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Thursday, November 29, 2012

Eight Ways to Find Your Creative Spark: Part Two

Innovators, renaissance men and women, and artists are some of the most interesting and admired people on the planet. These are people who shunned convention and created something personal that touched the lives of hundreds, thousands, or even millions. 

Anyone can be a creator and innovator but where does someone like a Larry Page, a David Mamet, a Wynton Marsalis, a Robert Shapiro—how do these kinds of people find their creative spark? 

The good news is that these folks are just like you and me but they know how to ignite their creative spark and harness its power. Here are four ways to help you to find your creative spark. 

Take a Shower: A mindless, every day task like a shower, a long drive, or cooking a meal can spur creativity. These easy tasks leave little room for thought and give room for bigger thoughts to appear. 

Read and Observe: It’s of the utmost importance to look at other people’s work similar to your own when trying to create. If you’re a writer you read a variety of novels, memoirs, and magazines. If you’re a dancer, you watch the Alvin Ailey Dance troupe or even go to your local dance studio and see what kinds of combinations are being choreographed. By doing this, you’re working as a freelance apprentice and learning your craft the way any great artisan would.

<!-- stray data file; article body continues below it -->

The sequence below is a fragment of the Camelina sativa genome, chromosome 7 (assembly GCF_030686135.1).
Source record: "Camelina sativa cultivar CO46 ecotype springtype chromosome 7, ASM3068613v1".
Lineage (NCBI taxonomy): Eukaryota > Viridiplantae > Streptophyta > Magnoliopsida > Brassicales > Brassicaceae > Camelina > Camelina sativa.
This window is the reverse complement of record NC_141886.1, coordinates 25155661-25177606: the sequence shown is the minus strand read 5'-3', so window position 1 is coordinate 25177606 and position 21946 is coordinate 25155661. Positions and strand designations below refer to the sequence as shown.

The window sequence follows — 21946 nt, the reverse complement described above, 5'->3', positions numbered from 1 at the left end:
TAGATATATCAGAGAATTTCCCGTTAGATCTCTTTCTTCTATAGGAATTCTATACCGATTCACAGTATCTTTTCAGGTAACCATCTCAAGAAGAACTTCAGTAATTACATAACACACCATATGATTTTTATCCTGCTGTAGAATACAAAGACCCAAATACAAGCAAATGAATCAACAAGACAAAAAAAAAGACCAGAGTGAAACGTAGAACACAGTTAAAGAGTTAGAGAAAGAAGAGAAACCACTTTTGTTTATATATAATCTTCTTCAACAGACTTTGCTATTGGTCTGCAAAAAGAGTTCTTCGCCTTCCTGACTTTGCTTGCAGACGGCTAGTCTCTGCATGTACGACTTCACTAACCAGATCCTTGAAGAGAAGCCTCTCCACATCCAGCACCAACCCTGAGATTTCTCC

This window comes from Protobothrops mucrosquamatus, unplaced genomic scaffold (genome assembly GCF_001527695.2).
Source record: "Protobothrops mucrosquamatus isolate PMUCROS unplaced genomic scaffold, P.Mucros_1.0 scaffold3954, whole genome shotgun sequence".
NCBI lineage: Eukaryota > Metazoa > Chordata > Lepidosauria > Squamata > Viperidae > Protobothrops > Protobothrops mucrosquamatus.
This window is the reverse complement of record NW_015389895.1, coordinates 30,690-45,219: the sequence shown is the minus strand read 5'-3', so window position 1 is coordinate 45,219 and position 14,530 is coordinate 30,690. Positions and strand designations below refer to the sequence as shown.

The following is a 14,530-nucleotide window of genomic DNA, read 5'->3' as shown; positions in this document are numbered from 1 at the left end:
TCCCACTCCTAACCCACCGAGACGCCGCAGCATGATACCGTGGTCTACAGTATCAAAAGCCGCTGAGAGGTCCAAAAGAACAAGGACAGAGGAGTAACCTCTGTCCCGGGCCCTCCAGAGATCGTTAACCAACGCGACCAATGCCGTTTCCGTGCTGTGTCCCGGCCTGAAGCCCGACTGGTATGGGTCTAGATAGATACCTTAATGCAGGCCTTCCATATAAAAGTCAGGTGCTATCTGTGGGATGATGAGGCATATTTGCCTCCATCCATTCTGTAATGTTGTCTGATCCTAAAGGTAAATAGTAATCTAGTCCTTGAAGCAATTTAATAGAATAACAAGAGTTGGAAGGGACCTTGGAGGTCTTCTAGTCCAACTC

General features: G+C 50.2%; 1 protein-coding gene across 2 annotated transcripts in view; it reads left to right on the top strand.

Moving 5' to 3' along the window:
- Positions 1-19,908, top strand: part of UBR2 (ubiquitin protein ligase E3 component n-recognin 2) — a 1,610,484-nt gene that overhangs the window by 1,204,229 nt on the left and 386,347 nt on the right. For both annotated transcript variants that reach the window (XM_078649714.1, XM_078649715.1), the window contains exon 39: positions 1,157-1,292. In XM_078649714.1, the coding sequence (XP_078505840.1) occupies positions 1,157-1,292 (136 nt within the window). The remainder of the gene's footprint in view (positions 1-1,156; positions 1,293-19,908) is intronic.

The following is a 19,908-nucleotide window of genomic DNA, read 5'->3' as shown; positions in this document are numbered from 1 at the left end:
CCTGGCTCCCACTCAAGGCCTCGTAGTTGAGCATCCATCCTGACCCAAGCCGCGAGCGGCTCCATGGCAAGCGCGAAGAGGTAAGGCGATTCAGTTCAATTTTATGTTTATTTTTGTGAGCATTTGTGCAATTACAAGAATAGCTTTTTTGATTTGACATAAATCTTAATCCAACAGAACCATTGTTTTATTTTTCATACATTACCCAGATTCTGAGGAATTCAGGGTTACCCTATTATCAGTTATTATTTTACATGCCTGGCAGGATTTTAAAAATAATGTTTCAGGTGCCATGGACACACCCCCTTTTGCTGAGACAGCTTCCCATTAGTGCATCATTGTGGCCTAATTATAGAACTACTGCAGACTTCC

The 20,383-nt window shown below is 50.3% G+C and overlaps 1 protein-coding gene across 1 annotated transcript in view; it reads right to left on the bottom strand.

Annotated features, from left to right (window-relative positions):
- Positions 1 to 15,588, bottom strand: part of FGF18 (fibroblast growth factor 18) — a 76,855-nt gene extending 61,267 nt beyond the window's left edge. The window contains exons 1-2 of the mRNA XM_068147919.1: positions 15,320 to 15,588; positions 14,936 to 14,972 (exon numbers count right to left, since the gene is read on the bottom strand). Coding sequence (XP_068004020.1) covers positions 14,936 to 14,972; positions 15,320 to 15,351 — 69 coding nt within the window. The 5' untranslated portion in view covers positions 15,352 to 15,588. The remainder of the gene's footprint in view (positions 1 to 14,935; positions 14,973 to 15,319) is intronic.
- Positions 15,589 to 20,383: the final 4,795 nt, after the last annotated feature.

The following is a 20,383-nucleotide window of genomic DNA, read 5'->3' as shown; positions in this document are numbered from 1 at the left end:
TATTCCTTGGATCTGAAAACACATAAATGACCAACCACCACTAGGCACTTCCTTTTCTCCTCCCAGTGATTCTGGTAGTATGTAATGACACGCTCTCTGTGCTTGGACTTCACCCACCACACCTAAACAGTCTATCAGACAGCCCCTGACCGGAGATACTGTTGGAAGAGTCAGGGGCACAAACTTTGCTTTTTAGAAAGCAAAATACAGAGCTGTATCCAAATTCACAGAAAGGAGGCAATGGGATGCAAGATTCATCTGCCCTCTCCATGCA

Revisit the Pain: Ever hear the phrase, “Comedy comes from tragedy?” Sometimes it’s okay to revisit a bit of personal or familial pain you’e experienced in the past. It can be therapeutic and cathartic but will also give your creation a real piece of humanity and truthfulness that can be redesigned on an assembly line. Give yourself permission to fully explore your pain and if you need, work with someone who can help you harness the pain and turn it into art. 

Eliminate the Distractions: Turn off the phone, shut off the email, and find a time of day that works for you when you’re most creative. If you don’t have time to be creative—put it in your schedule. Make time for it and abide by it at least once a week. 

Two ingredients with any creative process or project must always be present. 
One, it has to be fun—it can’t be a chore to work creatively, and two, it has to be intriguing—it can’t be something as interesting as watching water drip from the faucet, it has to be something you can’t wait to sink your teeth into!

I hope that helps—now go out there and create! Write a symphony, knit a new scarf, write a new play, and go change the world.

Oh and wondering where part 1 is? Here it is: Part 1

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